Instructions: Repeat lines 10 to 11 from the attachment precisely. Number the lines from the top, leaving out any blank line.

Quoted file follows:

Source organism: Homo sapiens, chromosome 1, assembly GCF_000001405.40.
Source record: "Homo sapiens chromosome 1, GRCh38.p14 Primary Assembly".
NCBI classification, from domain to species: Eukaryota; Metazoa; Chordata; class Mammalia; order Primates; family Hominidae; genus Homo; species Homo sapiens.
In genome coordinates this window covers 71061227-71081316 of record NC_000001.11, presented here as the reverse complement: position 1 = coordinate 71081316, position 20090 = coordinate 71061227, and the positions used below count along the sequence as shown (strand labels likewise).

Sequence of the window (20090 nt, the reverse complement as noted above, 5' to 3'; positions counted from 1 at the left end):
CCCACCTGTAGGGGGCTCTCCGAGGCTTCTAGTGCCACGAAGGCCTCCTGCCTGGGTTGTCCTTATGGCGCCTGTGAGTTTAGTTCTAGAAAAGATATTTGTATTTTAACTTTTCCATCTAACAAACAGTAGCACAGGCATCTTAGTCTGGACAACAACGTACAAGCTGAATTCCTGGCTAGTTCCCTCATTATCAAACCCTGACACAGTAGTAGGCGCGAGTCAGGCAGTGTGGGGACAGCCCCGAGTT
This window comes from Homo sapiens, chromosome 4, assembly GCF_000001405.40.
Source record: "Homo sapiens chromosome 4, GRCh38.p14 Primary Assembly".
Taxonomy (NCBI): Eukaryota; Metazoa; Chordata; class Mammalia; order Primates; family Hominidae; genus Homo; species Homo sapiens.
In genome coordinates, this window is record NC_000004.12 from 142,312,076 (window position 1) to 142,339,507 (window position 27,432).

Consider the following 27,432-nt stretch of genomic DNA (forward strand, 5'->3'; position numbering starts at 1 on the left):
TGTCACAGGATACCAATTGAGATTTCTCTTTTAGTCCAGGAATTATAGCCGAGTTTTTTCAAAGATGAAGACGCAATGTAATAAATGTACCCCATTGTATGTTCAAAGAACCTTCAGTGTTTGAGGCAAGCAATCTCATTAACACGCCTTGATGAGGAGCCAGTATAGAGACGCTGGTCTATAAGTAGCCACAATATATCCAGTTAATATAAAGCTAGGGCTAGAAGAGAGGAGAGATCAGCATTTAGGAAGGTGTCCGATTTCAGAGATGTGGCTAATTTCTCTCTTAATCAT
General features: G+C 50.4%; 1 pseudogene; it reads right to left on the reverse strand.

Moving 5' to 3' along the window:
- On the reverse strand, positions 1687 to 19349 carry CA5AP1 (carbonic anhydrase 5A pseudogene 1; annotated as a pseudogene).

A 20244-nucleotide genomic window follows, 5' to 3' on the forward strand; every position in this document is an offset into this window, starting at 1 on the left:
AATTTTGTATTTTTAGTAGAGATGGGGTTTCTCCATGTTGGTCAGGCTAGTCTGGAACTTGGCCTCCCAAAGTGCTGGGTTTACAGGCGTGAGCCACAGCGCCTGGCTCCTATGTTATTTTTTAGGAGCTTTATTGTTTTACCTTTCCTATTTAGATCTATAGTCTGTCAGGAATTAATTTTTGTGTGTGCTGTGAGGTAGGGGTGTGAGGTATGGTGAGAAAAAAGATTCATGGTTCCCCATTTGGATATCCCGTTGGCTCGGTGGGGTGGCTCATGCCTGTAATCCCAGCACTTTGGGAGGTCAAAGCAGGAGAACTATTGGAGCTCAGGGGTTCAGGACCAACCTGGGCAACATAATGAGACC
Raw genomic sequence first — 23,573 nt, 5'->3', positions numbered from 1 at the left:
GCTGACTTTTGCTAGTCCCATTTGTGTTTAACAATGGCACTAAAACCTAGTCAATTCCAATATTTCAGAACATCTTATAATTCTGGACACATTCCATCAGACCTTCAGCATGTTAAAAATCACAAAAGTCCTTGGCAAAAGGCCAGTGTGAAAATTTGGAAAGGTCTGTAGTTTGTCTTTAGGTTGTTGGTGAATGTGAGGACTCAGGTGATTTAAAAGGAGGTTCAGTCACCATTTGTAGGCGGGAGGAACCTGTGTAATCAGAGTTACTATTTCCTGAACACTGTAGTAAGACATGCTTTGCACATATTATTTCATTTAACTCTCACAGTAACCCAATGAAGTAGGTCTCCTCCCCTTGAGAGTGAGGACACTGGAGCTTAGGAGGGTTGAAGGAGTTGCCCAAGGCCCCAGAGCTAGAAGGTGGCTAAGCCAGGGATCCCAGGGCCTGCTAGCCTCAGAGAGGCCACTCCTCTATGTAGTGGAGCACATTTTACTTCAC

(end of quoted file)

In genome coordinates, this window is record NC_000004.12 from 142,312,076 (window position 1) to 142,339,507 (window position 27,432).

Consider the following 27,432-nt stretch of genomic DNA (forward strand, 5'->3'; position numbering starts at 1 on the left):